Physical Discrimination And Inequalities In Access To Water

One underlying indicator of how water disparities are connected to physical discrimination cross-continentally is plumbing poverty. Depending on the type of house a person lives in (apartment, house, mobile homes, etc.), the lack of access to proper plumbing is connected to specific water access problems. Studies have found that certain types of housing can be determinant of the water quality for the residents of certain communities depending on the state (Meehan, K.). Households without clean water and proper plumbing facilities are often headed by people of color, immigrants, and/or people with a low annual income which makes this poor plumbing an indicator that minority communities will be negatively affected. 

People without a stable income and/or conventional sheltering options are often faced with hardships when accessing clean water or utilizing sanitation services. This kind of instability can lead people to utilize necessary services that are too expensive or unsafe overall (Meehan,K.). Urban areas are often the most heavily impacted by these plumbing problems as they are susceptible to problems in their water pipes. In their study, Meehan et al. found that, “Between 2013 and 2017, we show that 471,000 households lacked a piped water connection in the United States, with the majority (73%) located in metropolitan areas and nearly one-half (47%) in the 50 largest metropolitan areas, a figure that tracks closely with the national population distribution (87% urban; 13% rural).”  Plumbing poverty is prevalent in many major cities where there is a higher population of minorities present. This factor highlights a key issue between the trend of contaminated water and minority communities that pops up in urban areas. 

On the other hand, rural communities are faced with a water quality issue of their own: disease exposure from poorly regulated well water systems. In an issue brief by the Food and Water Watch, it is mentioned that, “Small community water systems are more likely to violate federal water quality standards, and they are associated with more disease outbreaks.”(page 3 line 45). To emphasize the urgency of these health problems, the study used the example of Alabama’s Black Belt, a region that includes more than 15 counties across the middle of Alabama, to note a trend in the perception of rural water sources. A survey was conducted to measure how the residents of these areas viewed the quality of their water. The results showed that 1 in 5 people reported problems with their water quality based on the color, smell, or taste. These people that noted their concern with their water quality also claimed that their water has caused a range of health problems(Food and Water Watch page 3 line 54). This example is one of many across rural communities that indicates how rural communities face multifaceted challenges that stem from the lack of reliable water sources.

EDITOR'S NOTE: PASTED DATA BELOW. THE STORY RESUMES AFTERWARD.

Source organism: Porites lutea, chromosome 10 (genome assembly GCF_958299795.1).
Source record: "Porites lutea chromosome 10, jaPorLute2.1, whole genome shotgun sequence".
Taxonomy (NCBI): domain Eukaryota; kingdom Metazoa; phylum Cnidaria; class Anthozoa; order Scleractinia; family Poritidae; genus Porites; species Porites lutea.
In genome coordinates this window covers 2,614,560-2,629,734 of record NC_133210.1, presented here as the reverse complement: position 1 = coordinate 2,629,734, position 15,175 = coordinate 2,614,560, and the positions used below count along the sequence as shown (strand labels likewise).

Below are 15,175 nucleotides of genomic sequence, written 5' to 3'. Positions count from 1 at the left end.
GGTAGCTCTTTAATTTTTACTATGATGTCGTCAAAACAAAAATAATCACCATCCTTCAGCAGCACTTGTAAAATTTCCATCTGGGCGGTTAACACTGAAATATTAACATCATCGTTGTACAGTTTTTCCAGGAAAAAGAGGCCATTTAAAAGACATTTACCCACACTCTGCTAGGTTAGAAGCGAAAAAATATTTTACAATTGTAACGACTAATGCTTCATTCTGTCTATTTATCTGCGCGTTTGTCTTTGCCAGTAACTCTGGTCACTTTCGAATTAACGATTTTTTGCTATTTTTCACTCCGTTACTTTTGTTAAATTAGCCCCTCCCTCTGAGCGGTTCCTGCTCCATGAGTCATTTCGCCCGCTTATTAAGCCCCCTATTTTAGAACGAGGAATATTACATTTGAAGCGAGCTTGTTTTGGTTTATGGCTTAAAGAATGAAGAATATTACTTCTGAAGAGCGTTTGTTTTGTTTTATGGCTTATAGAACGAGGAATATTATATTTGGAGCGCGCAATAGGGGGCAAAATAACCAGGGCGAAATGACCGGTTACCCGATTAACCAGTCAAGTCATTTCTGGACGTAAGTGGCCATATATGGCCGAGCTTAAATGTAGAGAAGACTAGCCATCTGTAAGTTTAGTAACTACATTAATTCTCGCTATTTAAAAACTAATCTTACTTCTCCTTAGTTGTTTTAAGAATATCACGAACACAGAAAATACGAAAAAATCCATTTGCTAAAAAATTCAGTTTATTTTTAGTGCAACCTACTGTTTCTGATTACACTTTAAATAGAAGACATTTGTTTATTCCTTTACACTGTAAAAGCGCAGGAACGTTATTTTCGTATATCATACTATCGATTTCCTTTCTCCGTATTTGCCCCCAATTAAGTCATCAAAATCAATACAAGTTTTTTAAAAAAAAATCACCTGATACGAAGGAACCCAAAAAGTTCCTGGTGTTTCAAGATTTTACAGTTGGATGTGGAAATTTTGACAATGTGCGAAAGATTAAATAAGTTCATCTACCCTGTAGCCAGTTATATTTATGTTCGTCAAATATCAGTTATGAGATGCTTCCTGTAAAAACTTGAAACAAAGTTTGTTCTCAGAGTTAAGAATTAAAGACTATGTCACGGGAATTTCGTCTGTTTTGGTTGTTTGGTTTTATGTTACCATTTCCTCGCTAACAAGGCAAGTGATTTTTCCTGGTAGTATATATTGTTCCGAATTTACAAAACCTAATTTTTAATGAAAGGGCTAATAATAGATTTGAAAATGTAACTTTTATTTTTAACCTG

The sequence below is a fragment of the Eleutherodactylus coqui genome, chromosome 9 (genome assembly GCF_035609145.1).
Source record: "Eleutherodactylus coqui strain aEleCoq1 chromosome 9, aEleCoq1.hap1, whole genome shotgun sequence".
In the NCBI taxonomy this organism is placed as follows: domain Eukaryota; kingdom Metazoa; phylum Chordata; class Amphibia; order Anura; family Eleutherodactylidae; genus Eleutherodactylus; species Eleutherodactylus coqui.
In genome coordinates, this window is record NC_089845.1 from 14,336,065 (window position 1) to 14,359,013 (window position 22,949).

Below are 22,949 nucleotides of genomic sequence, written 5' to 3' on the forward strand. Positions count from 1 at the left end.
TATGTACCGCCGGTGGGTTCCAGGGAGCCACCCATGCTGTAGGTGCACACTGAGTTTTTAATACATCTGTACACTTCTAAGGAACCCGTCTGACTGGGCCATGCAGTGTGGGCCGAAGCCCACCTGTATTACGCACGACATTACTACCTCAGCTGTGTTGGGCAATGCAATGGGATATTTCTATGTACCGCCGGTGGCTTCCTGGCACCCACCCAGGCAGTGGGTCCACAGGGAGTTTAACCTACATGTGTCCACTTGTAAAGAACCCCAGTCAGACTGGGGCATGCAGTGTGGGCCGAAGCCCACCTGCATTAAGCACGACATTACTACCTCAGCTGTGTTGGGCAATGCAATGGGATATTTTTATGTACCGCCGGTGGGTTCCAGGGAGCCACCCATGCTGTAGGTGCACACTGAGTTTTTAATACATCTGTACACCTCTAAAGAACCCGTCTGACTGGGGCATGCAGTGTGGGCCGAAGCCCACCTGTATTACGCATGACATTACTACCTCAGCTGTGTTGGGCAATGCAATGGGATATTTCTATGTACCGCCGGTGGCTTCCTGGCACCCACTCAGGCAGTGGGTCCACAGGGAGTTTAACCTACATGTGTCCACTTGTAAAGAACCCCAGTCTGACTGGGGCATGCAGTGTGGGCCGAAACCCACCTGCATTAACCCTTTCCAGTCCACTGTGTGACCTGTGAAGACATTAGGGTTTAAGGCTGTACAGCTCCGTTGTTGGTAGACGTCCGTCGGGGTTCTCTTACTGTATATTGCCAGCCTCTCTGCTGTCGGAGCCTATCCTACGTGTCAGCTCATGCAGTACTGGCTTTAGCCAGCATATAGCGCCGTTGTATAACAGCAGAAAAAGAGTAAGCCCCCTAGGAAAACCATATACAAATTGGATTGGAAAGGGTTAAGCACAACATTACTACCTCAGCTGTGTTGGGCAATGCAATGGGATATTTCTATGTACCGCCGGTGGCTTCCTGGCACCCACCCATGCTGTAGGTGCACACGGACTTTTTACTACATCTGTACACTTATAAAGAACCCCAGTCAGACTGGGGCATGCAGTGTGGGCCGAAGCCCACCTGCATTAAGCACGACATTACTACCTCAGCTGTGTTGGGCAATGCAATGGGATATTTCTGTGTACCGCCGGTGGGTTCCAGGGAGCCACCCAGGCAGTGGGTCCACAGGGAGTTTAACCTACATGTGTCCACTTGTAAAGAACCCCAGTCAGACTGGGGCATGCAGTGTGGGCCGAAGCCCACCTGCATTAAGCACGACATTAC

Another aspect of plumbing poverty and housing geographies comes in the form of exclusion from municipal water and sewer services. The same study mentioned in the Food and Water Watch brief mentioned that, “Local governments sometimes decide not to annex low-income neighborhoods and communities of color, which can leave these excluded areas without municipal water and sewer services.” (Page 4 Subsection Exclusions from municipal service.). Cases like this have been documented across several low income communities across the nation and this exclusion could cause instability in the regions that have been affected. Without access to properly monitored and easily accessible water and plumbing services, these annexed communities are at a higher risk of septic system failure which could threaten to contaminate household water wells. The lack of proper infrastructure and maintenance checks could cause extreme health consequences for the people who rely on under regulated water systems. This practice of exclusion makes it more difficult for the affected communities to monitor their water supply to check for excessive levels of contaminants as required by the Safe Drinking Water Act.

Looking over the data collected for this theme, I think the information that I’ve gathered could answer my third research question while also answering a little bit of my first research question. From my past two memos and information from my conceptual framework, I think I can distinguish different water sources and how susceptible they are to certain contaminants. I think my next step should be finding one or two more sources to help me better respond to my first research question within the next week. Other than that, I think I have most of my data ready for writing and analyzing.